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Full text of "Alaskan glacier studies of the National Geographic Society in the Yakutat Bay, Prince William Sound and lower Copper River regions"

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GLACIERS OF UNAKWIK INLET AND COLLEGE FIORD         317
that the snowfall (a) at Kenai, 180 miles southwest of College Fiord increased from 32 inches in 1901-1902 to 109 inches in 1902-1903, corresponding to the great increase at Fort Liscum in 1902-1903, and (b) the snowfall at Sunrise, 65 miles southwest of College Fiord, increased from 83 inches in 1906-1907 to 158 inches in 1907-1908, corresponding to the increase at Fort Liscum in the latter year. At Chickaloon, 950 feet above sea level in the Matanuska valley north of the Chugach Mountains and only 45 miles northwest of College Fiord, we have snowfall records during only two winters. These show 95i inches in 1907-1908 (October 25 to March 31) and only 75$ inches during the corresponding months of 1910-1911. At Copper Center, 90 miles northeast of College Fiord, the increased snowfall appears for 1907-1908, but there was not as much in 1902-1903 as in the following year, and the greatest snowfall was in 1905-1906. Ten out of fifteen other stations in distant parts of Alaska, however, show a great increase of snowfall in 1902-1903 and 1907-1908.
Secondly, the two glaciers extending down to sea level close to Fort Liscum show no adequate response to the increase in snowfall in 1907-1908. Valdez Glacier is only 8 miles north and Shoup Glacier only 10 miles northwest of Fort Liscum. Following the doubling of snowfall in 1902-1903, however, the Valdez Glacier had a slight advance between 1905 and 1908; but the adjacent Shoup Glacier had no such advance, and Valdez Glacier moved forward only 250 to 300 feet and then commenced to recede again, as it has done ever since and as we know from annual observations that it has been doing ever since 1898. Columbia Glacier, midway between College Fiord and Fort Liscum, began to advance in 1908 and continued slow forward motion at least until 1911.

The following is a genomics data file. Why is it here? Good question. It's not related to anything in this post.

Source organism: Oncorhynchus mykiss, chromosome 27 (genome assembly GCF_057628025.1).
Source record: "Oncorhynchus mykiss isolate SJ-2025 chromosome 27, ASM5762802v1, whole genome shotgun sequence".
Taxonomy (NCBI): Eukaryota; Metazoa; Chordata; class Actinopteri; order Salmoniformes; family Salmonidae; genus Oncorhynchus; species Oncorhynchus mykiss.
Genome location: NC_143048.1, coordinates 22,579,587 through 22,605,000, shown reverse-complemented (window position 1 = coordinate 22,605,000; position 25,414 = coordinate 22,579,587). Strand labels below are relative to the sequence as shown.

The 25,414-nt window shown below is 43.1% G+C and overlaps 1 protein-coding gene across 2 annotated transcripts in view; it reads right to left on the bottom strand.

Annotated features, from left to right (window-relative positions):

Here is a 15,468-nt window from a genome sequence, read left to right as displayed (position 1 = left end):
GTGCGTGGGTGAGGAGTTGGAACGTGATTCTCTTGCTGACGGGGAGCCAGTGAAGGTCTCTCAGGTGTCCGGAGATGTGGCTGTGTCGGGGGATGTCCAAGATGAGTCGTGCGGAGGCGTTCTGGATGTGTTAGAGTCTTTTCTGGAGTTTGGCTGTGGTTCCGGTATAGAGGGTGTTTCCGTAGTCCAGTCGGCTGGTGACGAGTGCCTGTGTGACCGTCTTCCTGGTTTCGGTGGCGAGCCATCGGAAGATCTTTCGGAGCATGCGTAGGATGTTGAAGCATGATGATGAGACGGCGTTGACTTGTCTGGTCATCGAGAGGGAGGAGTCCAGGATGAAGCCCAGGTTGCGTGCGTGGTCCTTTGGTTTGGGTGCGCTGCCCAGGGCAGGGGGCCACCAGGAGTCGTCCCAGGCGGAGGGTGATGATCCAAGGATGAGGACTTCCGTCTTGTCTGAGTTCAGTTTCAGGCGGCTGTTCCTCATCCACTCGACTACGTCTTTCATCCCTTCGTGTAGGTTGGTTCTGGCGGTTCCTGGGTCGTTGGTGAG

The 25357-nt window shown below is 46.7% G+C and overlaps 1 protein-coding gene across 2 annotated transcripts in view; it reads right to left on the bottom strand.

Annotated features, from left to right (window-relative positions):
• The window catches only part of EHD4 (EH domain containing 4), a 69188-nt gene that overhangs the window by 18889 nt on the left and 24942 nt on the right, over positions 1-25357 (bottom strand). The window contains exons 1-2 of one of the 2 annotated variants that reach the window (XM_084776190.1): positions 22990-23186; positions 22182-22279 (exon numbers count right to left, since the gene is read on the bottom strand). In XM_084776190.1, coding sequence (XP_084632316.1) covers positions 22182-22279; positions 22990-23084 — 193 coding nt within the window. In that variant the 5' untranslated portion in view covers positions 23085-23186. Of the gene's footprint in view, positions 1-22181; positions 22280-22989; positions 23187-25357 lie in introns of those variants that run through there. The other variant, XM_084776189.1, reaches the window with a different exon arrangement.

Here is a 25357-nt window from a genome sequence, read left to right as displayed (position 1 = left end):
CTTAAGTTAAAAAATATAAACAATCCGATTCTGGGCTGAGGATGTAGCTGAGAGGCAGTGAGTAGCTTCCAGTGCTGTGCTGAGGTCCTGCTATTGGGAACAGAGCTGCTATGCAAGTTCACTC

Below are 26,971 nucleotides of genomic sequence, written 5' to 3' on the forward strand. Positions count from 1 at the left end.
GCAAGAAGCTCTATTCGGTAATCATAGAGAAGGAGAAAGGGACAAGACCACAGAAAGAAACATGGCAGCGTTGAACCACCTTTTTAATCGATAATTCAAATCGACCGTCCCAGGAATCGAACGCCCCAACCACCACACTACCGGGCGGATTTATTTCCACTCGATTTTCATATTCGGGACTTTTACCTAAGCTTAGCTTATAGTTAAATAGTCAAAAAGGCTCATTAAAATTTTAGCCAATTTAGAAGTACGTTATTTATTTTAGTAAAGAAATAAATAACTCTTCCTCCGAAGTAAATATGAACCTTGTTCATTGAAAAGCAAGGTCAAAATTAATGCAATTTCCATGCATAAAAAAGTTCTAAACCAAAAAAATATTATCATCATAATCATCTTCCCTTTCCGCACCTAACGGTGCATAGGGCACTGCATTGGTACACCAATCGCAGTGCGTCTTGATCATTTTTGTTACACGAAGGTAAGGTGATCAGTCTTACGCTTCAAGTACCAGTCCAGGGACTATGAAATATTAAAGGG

All this suggests that the tremendous annual snowfall of 187 to 671 inches (15$ to 56 feet) at Fort Liscum, and the smaller amounts at Sunrise, Kenai, and Copper Center, may not be representative of the snowfall in the nev6 fields of the adjacent glaciers, where the precipitation is probably even greater, but does not necessarily fluctuate in exactly the same way.
On these accounts, though it is probably, it is not absolutely safe to ascribe the forward movement of the Meares Glacier in Unakwik Inlet and the eight glaciers in College Fiord in 1910 to the increased precipitation recorded at Fort Liscum during the winters of 1902-1903 or 1907-1908. The temperature records are open to the same limitations.
The only satisfactory attitude to take at present is to ascribe this great renewal of activity of certain of these glaciers either (a) to climatic variations or (b) to earthquake avalanching, and then wait to see whether other adjacent glaciers, now retreating, such as the Amherst in College Fiord and the Barry in Harriman Fiord, also advance, and whether those now advancing continue to advance for several years as the Columbia Glacier has done, suggesting a climatic explanation, or whether they develop the characteristics of the earthquake-stimulated Yakutat Bay glaciers, having spasmodic advances which are of short duration. It would be most desirable if some one could revisit the Unakwik Inlet and College Fiord glaciers in a year or two to gather information on this important question.
The initiation of what seems to be a general advance of the glaciers of western Prince William Sound is a matter of no little importance. Fourteen ice tongues began to advance in 1909-1910—eight of them in College Fiord—and a fifteenth had commenced to move forward in 1908. The importance lies (a) in distinguishing whether this advance is climatic or due to earthquake avalanching; (b) in determining whether the advance is